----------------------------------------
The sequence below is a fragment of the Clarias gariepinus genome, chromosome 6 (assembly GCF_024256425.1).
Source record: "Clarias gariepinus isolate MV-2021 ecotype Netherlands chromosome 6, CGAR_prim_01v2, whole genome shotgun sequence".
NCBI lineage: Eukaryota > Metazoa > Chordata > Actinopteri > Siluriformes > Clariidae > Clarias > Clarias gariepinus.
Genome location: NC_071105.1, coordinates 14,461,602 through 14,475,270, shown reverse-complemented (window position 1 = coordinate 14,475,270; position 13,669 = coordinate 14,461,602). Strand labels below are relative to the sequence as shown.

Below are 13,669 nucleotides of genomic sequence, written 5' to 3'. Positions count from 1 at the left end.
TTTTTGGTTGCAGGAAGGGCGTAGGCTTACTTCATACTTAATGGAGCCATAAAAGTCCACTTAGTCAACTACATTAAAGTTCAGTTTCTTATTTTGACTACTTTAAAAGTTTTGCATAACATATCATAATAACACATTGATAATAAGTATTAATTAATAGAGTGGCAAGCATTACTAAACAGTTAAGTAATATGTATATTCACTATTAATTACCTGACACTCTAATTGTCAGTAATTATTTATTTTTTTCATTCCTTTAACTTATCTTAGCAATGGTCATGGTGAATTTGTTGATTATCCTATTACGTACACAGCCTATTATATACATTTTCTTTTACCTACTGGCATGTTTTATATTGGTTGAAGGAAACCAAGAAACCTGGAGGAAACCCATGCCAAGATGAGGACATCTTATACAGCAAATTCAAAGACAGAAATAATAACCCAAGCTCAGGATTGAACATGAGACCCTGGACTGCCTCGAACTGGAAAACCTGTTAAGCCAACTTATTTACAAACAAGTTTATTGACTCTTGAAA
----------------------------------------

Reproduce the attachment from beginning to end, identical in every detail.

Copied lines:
The sequence below is a fragment of the Clarias gariepinus genome, chromosome 6 (assembly GCF_024256425.1).
Source record: "Clarias gariepinus isolate MV-2021 ecotype Netherlands chromosome 6, CGAR_prim_01v2, whole genome shotgun sequence".
NCBI lineage: Eukaryota > Metazoa > Chordata > Actinopteri > Siluriformes > Clariidae > Clarias > Clarias gariepinus.
Genome location: NC_071105.1, coordinates 14,461,602 through 14,475,270, shown reverse-complemented (window position 1 = coordinate 14,475,270; position 13,669 = coordinate 14,461,602). Strand labels below are relative to the sequence as shown.

Below are 13,669 nucleotides of genomic sequence, written 5' to 3'. Positions count from 1 at the left end.
TTTTTGGTTGCAGGAAGGGCGTAGGCTTACTTCATACTTAATGGAGCCATAAAAGTCCACTTAGTCAACTACATTAAAGTTCAGTTTCTTATTTTGACTACTTTAAAAGTTTTGCATAACATATCATAATAACACATTGATAATAAGTATTAATTAATAGAGTGGCAAGCATTACTAAACAGTTAAGTAATATGTATATTCACTATTAATTACCTGACACTCTAATTGTCAGTAATTATTTATTTTTTTCATTCCTTTAACTTATCTTAGCAATGGTCATGGTGAATTTGTTGATTATCCTATTACGTACACAGCCTATTATATACATTTTCTTTTACCTACTGGCATGTTTTATATTGGTTGAAGGAAACCAAGAAACCTGGAGGAAACCCATGCCAAGATGAGGACATCTTATACAGCAAATTCAAAGACAGAAATAATAACCCAAGCTCAGGATTGAACATGAGACCCTGGACTGCCTCGAACTGGAAAACCTGTTAAGCCAACTTATTTACAAACAAGTTTATTGACTCTTGAAA